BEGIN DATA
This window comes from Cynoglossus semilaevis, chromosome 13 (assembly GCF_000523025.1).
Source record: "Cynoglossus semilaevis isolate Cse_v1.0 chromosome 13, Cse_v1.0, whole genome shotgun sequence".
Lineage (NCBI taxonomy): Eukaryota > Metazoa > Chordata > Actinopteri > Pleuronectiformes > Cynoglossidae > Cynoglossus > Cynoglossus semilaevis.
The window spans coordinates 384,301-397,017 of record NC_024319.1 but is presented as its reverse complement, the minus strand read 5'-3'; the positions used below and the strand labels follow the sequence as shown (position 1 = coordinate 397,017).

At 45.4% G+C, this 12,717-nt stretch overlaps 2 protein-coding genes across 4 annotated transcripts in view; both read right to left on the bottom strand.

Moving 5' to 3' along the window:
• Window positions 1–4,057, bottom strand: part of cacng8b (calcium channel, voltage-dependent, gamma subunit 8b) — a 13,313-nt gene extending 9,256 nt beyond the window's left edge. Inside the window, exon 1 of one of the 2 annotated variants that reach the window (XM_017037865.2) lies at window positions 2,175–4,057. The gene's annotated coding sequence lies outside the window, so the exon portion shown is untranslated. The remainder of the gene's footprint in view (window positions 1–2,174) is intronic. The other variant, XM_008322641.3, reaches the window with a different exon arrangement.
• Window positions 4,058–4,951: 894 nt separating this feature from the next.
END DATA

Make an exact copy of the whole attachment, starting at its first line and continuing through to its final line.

This window comes from Cynoglossus semilaevis, chromosome 13 (assembly GCF_000523025.1).
Source record: "Cynoglossus semilaevis isolate Cse_v1.0 chromosome 13, Cse_v1.0, whole genome shotgun sequence".
Lineage (NCBI taxonomy): Eukaryota > Metazoa > Chordata > Actinopteri > Pleuronectiformes > Cynoglossidae > Cynoglossus > Cynoglossus semilaevis.
The window spans coordinates 384,301-397,017 of record NC_024319.1 but is presented as its reverse complement, the minus strand read 5'-3'; the positions used below and the strand labels follow the sequence as shown (position 1 = coordinate 397,017).

At 45.4% G+C, this 12,717-nt stretch overlaps 2 protein-coding genes across 4 annotated transcripts in view; both read right to left on the bottom strand.

Moving 5' to 3' along the window:
• Window positions 1–4,057, bottom strand: part of cacng8b (calcium channel, voltage-dependent, gamma subunit 8b) — a 13,313-nt gene extending 9,256 nt beyond the window's left edge. Inside the window, exon 1 of one of the 2 annotated variants that reach the window (XM_017037865.2) lies at window positions 2,175–4,057. The gene's annotated coding sequence lies outside the window, so the exon portion shown is untranslated. The remainder of the gene's footprint in view (window positions 1–2,174) is intronic. The other variant, XM_008322641.3, reaches the window with a different exon arrangement.
• Window positions 4,058–4,951: 894 nt separating this feature from the next.